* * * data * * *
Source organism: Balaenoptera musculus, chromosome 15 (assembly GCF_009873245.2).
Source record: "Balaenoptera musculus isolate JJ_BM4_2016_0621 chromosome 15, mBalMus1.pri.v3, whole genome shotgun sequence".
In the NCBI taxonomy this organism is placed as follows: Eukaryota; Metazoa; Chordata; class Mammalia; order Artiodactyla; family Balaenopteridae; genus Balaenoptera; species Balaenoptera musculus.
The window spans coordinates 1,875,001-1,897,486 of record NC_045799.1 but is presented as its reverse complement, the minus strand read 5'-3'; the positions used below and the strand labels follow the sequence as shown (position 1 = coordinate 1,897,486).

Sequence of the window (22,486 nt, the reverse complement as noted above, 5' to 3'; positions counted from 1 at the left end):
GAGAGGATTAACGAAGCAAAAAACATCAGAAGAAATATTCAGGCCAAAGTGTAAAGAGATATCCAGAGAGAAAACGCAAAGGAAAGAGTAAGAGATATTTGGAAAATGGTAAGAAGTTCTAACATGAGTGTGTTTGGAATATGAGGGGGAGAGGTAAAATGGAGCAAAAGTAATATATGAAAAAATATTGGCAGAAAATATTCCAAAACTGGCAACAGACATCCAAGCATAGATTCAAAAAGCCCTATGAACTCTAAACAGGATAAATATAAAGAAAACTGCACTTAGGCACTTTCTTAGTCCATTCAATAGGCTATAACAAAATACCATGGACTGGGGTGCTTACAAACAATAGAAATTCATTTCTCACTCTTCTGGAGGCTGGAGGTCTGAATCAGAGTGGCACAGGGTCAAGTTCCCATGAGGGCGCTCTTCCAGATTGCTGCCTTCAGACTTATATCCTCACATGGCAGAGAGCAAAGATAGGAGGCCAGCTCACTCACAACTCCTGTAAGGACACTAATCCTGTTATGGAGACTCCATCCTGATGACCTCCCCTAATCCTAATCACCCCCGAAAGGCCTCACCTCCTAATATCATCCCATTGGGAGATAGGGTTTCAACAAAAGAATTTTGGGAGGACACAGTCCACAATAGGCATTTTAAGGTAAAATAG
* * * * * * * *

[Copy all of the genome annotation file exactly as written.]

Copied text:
Source organism: Balaenoptera musculus, chromosome 15 (assembly GCF_009873245.2).
Source record: "Balaenoptera musculus isolate JJ_BM4_2016_0621 chromosome 15, mBalMus1.pri.v3, whole genome shotgun sequence".
In the NCBI taxonomy this organism is placed as follows: Eukaryota; Metazoa; Chordata; class Mammalia; order Artiodactyla; family Balaenopteridae; genus Balaenoptera; species Balaenoptera musculus.
The window spans coordinates 1,875,001-1,897,486 of record NC_045799.1 but is presented as its reverse complement, the minus strand read 5'-3'; the positions used below and the strand labels follow the sequence as shown (position 1 = coordinate 1,897,486).

Sequence of the window (22,486 nt, the reverse complement as noted above, 5' to 3'; positions counted from 1 at the left end):
GAGAGGATTAACGAAGCAAAAAACATCAGAAGAAATATTCAGGCCAAAGTGTAAAGAGATATCCAGAGAGAAAACGCAAAGGAAAGAGTAAGAGATATTTGGAAAATGGTAAGAAGTTCTAACATGAGTGTGTTTGGAATATGAGGGGGAGAGGTAAAATGGAGCAAAAGTAATATATGAAAAAATATTGGCAGAAAATATTCCAAAACTGGCAACAGACATCCAAGCATAGATTCAAAAAGCCCTATGAACTCTAAACAGGATAAATATAAAGAAAACTGCACTTAGGCACTTTCTTAGTCCATTCAATAGGCTATAACAAAATACCATGGACTGGGGTGCTTACAAACAATAGAAATTCATTTCTCACTCTTCTGGAGGCTGGAGGTCTGAATCAGAGTGGCACAGGGTCAAGTTCCCATGAGGGCGCTCTTCCAGATTGCTGCCTTCAGACTTATATCCTCACATGGCAGAGAGCAAAGATAGGAGGCCAGCTCACTCACAACTCCTGTAAGGACACTAATCCTGTTATGGAGACTCCATCCTGATGACCTCCCCTAATCCTAATCACCCCCGAAAGGCCTCACCTCCTAATATCATCCCATTGGGAGATAGGGTTTCAACAAAAGAATTTTGGGAGGACACAGTCCACAATAGGCATTTTAAGGTAAAATAG